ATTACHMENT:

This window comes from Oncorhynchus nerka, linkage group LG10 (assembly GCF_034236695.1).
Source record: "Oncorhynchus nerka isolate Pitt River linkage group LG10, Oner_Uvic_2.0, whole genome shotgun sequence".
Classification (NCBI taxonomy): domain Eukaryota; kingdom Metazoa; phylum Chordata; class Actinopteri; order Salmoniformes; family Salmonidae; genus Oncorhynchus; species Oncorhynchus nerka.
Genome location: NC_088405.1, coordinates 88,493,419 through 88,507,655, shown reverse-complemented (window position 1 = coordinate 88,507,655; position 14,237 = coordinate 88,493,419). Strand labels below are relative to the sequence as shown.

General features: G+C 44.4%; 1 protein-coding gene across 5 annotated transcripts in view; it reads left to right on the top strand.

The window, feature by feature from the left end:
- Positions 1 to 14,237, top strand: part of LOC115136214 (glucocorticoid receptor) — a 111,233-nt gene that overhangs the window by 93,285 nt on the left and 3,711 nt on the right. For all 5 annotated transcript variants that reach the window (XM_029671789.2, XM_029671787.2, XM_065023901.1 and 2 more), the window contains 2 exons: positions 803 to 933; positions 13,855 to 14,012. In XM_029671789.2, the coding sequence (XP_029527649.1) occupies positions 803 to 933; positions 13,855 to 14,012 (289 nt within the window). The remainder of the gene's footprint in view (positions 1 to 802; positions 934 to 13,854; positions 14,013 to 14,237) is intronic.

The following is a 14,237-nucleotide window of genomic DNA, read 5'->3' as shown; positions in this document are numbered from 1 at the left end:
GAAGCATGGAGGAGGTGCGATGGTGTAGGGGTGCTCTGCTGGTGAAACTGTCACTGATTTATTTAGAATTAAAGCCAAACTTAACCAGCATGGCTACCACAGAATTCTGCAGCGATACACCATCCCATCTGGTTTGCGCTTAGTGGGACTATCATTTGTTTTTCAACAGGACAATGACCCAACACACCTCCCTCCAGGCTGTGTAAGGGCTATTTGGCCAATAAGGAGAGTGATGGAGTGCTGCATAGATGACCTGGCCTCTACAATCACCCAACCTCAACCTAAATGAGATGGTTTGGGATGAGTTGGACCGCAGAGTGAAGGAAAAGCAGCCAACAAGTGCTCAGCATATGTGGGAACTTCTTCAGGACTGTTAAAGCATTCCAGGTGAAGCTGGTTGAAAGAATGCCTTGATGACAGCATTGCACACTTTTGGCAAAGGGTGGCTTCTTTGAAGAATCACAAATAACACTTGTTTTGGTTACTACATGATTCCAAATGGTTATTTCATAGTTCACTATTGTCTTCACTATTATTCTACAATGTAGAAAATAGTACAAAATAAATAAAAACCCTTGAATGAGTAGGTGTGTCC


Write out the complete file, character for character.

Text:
This window comes from Oncorhynchus nerka, linkage group LG10 (assembly GCF_034236695.1).
Source record: "Oncorhynchus nerka isolate Pitt River linkage group LG10, Oner_Uvic_2.0, whole genome shotgun sequence".
Classification (NCBI taxonomy): domain Eukaryota; kingdom Metazoa; phylum Chordata; class Actinopteri; order Salmoniformes; family Salmonidae; genus Oncorhynchus; species Oncorhynchus nerka.
Genome location: NC_088405.1, coordinates 88,493,419 through 88,507,655, shown reverse-complemented (window position 1 = coordinate 88,507,655; position 14,237 = coordinate 88,493,419). Strand labels below are relative to the sequence as shown.

General features: G+C 44.4%; 1 protein-coding gene across 5 annotated transcripts in view; it reads left to right on the top strand.

The window, feature by feature from the left end:
- Positions 1 to 14,237, top strand: part of LOC115136214 (glucocorticoid receptor) — a 111,233-nt gene that overhangs the window by 93,285 nt on the left and 3,711 nt on the right. For all 5 annotated transcript variants that reach the window (XM_029671789.2, XM_029671787.2, XM_065023901.1 and 2 more), the window contains 2 exons: positions 803 to 933; positions 13,855 to 14,012. In XM_029671789.2, the coding sequence (XP_029527649.1) occupies positions 803 to 933; positions 13,855 to 14,012 (289 nt within the window). The remainder of the gene's footprint in view (positions 1 to 802; positions 934 to 13,854; positions 14,013 to 14,237) is intronic.

The following is a 14,237-nucleotide window of genomic DNA, read 5'->3' as shown; positions in this document are numbered from 1 at the left end:
GAAGCATGGAGGAGGTGCGATGGTGTAGGGGTGCTCTGCTGGTGAAACTGTCACTGATTTATTTAGAATTAAAGCCAAACTTAACCAGCATGGCTACCACAGAATTCTGCAGCGATACACCATCCCATCTGGTTTGCGCTTAGTGGGACTATCATTTGTTTTTCAACAGGACAATGACCCAACACACCTCCCTCCAGGCTGTGTAAGGGCTATTTGGCCAATAAGGAGAGTGATGGAGTGCTGCATAGATGACCTGGCCTCTACAATCACCCAACCTCAACCTAAATGAGATGGTTTGGGATGAGTTGGACCGCAGAGTGAAGGAAAAGCAGCCAACAAGTGCTCAGCATATGTGGGAACTTCTTCAGGACTGTTAAAGCATTCCAGGTGAAGCTGGTTGAAAGAATGCCTTGATGACAGCATTGCACACTTTTGGCAAAGGGTGGCTTCTTTGAAGAATCACAAATAACACTTGTTTTGGTTACTACATGATTCCAAATGGTTATTTCATAGTTCACTATTGTCTTCACTATTATTCTACAATGTAGAAAATAGTACAAAATAAATAAAAACCCTTGAATGAGTAGGTGTGTCC